Sook Ching Massacre

The Sook Ching Massacre (肅清大屠殺) was a semi-systematic extermination of perceived hostile elements among ethnic Chinese Malayans and Singaporeans by the Japanese military administration, after the British colony surrendered on 15 February 1942 during World War II.

The term sook ching (肃清) is a Chinese word meaning "a purge through cleansing". Ironically, the Japanese also described the incident as such, although term daikenshō (大検証), lit. "great inspection" is also used. Although the term "Sook Ching" appeared as early as 1946, it was not commonly used in the Chinese press or other publications until the 1980s.


The Massacre

After Malaya fell to the Japanese, the Japanese military authorities became concerned about the local Chinese population. The Japanese Imperial Army had become aware that the ethnic Chinese had strong loyalties to either Great Britain or China, with wealthy Chinese financing Chiang Kai-Shek's effort in the Anti-Japanese War of Resistance, which started back in July 1937. The military authorities, led by General Tomoyuki Yamashita, decided on a policy of "eliminating" the anti-Japanese elements.

The Japanese military authorities defined the following as "undesirables":

In Singapore, the Japanese set up "screening centers" all over the colony. The blueprint was to gather and screen all Chinese males between 18 to 50 years old, and eliminating those thought to be anti-Japanese. There were trucks near these screening centers to send those anti-Japanese elements to their deaths. The Japanese Army chose remote sites such as Changi, Punggol and Bedok to perform the shootings.

In Malaya, especially the rural areas, however, the Japanese did not have the luxury of a working with a concentrated population in a certain area. So as a result, the army did not have sufficient time nor manpower to fully interrogate the entire Chinese rural population. Therefore, widespread indiscriminate killing of the Chinese population occurred, even though the Japanese made a show of screening the civilians and identifying the guerrillas.

After the Japanese military realized that they could not kill off as many as 50,000 Chinese, and that Japan's resources were being stretched with advances in other parts of Southeast Asia, the head of the authorities called off the killing on 3 March.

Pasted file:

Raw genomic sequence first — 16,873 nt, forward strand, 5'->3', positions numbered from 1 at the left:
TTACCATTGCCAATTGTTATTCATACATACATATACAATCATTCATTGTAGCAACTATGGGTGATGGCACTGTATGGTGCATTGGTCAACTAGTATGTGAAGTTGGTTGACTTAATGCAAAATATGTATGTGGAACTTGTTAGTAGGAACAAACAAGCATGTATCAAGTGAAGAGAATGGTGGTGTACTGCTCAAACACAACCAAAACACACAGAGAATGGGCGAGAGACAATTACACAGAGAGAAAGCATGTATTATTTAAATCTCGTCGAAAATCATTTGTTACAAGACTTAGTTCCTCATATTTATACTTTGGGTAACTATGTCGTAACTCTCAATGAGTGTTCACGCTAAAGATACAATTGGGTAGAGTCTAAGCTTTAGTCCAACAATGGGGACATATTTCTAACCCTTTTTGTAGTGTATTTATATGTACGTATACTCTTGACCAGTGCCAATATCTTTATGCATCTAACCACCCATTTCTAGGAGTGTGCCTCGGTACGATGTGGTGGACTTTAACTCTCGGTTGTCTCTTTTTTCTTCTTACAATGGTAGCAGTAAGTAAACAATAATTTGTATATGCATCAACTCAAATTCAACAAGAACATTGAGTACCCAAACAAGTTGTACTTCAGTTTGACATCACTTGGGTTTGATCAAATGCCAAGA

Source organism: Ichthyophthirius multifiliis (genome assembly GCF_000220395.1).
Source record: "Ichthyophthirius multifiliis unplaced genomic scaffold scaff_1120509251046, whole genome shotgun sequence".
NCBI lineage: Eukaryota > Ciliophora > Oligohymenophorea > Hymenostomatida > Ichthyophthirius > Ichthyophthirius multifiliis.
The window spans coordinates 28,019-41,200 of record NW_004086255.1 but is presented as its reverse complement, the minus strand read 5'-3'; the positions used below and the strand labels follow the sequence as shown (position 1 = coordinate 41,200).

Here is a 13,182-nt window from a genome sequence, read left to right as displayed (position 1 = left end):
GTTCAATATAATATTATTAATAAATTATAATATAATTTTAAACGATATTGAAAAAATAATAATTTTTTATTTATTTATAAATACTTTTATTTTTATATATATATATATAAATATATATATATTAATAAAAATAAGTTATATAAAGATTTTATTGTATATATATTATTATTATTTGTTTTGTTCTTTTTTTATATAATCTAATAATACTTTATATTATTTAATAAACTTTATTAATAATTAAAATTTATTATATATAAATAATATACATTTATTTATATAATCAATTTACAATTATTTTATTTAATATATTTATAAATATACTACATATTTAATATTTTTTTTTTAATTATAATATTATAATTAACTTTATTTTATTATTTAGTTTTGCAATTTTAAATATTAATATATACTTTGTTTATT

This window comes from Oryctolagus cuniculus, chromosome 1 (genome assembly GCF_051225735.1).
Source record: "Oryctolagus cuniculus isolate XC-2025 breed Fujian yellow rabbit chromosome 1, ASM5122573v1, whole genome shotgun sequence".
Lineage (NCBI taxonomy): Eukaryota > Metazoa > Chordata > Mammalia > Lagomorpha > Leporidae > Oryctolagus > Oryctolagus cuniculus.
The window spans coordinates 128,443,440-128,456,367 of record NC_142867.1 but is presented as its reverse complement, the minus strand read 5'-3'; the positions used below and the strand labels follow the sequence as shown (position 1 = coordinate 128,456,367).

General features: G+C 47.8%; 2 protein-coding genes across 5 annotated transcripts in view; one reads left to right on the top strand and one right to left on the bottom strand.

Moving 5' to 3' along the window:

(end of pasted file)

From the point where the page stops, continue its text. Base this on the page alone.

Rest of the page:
Death toll

Due to the lack of records, it is impossible to definitively tally up the total number of Chinese killed in the Sook Ching Massacre. There are varying figures regarding the death toll—the range goes from the deflated official Japanese figures of less than 5,000 to an inflated total of 100,000 by the Singaporeans. Postwar trial testimonies, though, strongly suggest a total between 25,000 and 50,000.


Missing image
Singapore Civilian War Memorial, also known as "Chopsticks". Officially opened in 15 February 1967, by Prime Minister Lee Kuan Yew, it is dedicated for all civilians killed by the Japanese occupation, regardless of race. The memorial is built on one of the mass graves of the Sook Ching Massacre in the Siglap area.

In 1947, the British Colonial authorities in Singapore held a war crimes trial to bring the perpetrators of the Sook Ching Massacre to justice. Seven officers, namely Lieutenant General Takuma Nishimura, Lieutenant General Saburo Kawamura, Lieutenant Masayuki Oishi, Lieutenant Colonel Yoshitaka Yokata, Major Tomotatsu Jo, Major Satoru Onishi and Captain Haruji Hisamatsu were charged with carrying out the massacre. While Kawamura and Oishi received the death penalty, the other five received life sentences. The court accepted the Nuremberg Trials defence of just following orders." The death sentences were carried out on 26 June 1947. Even though the Chinese community urged the British authorities to stage the executions of Kawamura and Oishi in public to ease the anger in the Chinese community, the British allowed only six members of the victims' family association to witness the execution. After the trial the British colonial government in Singapore considered the matter closed, and only demanded war reparations from Japan for damage caused to British property, much to the dismay of the Chinese community.

However, with Singapore gaining independence from British colonial rule, the Chinese community began a new wave of anti-Japanese resentment and demanded reparations and an apology from Japan. The Foreign Ministry of Japan denied Singapore's request in 1963, stating the San Francisco Treaty of 1951 settled the issue of reparation with Britain, and therefore, the colony of Singapore. However, then Prime Minister Lee Kuan Yew responded by saying that the British colonial government did not represent the voice of the people of Singapore. The Chinese staged a boycott of Japanese goods in September 1963, even though it only lasted seven days.

With Singapore's declaring independence from Malaysia on 9 August, 1965, the Government of Singapore made another request to Japan for reparation and an apology. In 25 October 1966, Japan agreed to pay $50 million in compensation, half as a grant and the other half as a loan. However, the compensation package did not come with an official apology.

Further Reading

  • Akashi, Yoji. "Japanese policy towards the Malayan Chinese, 1941-1945". Journal of Southeast Asian Studies 1, 2 (September 1970): 61-89.
  • Blackburn, Kevin. "The Collective Memory of the Sook Ching Massacre and the Creation of the Civilian War Memorial of Singapore". Journal of the Malaysian Branch of the Royal Asiatic Society 73, 2 (December 2000), 71-90.
  • Kang, Jew Koon. "Chinese in Singapore during the Japanese occupation, 1942-1945." Academic exercise - Dept. of History, National University of Singapore, 1981.

See also

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